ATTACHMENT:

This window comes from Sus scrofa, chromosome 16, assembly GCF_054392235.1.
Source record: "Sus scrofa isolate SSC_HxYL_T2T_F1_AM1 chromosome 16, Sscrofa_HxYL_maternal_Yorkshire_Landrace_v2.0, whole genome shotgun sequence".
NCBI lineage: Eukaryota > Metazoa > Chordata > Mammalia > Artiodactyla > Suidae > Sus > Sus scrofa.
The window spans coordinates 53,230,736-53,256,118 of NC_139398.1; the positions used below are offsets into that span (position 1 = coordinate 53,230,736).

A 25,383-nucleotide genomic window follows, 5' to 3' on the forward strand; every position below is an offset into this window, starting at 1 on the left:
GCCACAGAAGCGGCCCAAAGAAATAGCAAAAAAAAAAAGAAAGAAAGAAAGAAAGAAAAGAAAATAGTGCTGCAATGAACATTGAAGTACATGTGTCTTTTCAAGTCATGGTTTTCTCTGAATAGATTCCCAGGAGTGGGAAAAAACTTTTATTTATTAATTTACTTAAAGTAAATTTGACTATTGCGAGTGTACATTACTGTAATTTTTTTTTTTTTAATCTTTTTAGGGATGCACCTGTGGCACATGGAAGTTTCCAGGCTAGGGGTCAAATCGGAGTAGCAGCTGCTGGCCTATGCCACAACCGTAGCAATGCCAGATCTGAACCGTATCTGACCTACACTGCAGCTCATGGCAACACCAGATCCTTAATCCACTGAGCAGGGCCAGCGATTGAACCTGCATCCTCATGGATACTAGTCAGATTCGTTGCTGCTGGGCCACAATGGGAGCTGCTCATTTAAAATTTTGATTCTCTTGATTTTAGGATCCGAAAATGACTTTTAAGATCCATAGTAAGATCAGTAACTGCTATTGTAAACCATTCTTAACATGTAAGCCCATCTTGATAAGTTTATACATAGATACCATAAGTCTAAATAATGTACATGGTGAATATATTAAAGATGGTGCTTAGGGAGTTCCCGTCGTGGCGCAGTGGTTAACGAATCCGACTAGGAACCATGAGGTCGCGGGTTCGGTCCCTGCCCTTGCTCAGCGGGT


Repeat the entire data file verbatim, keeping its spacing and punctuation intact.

This window comes from Sus scrofa, chromosome 16, assembly GCF_054392235.1.
Source record: "Sus scrofa isolate SSC_HxYL_T2T_F1_AM1 chromosome 16, Sscrofa_HxYL_maternal_Yorkshire_Landrace_v2.0, whole genome shotgun sequence".
NCBI lineage: Eukaryota > Metazoa > Chordata > Mammalia > Artiodactyla > Suidae > Sus > Sus scrofa.
The window spans coordinates 53,230,736-53,256,118 of NC_139398.1; the positions used below are offsets into that span (position 1 = coordinate 53,230,736).

A 25,383-nucleotide genomic window follows, 5' to 3' on the forward strand; every position below is an offset into this window, starting at 1 on the left:
GCCACAGAAGCGGCCCAAAGAAATAGCAAAAAAAAAAAGAAAGAAAGAAAGAAAGAAAAGAAAATAGTGCTGCAATGAACATTGAAGTACATGTGTCTTTTCAAGTCATGGTTTTCTCTGAATAGATTCCCAGGAGTGGGAAAAAACTTTTATTTATTAATTTACTTAAAGTAAATTTGACTATTGCGAGTGTACATTACTGTAATTTTTTTTTTTTTAATCTTTTTAGGGATGCACCTGTGGCACATGGAAGTTTCCAGGCTAGGGGTCAAATCGGAGTAGCAGCTGCTGGCCTATGCCACAACCGTAGCAATGCCAGATCTGAACCGTATCTGACCTACACTGCAGCTCATGGCAACACCAGATCCTTAATCCACTGAGCAGGGCCAGCGATTGAACCTGCATCCTCATGGATACTAGTCAGATTCGTTGCTGCTGGGCCACAATGGGAGCTGCTCATTTAAAATTTTGATTCTCTTGATTTTAGGATCCGAAAATGACTTTTAAGATCCATAGTAAGATCAGTAACTGCTATTGTAAACCATTCTTAACATGTAAGCCCATCTTGATAAGTTTATACATAGATACCATAAGTCTAAATAATGTACATGGTGAATATATTAAAGATGGTGCTTAGGGAGTTCCCGTCGTGGCGCAGTGGTTAACGAATCCGACTAGGAACCATGAGGTCGCGGGTTCGGTCCCTGCCCTTGCTCAGCGGGT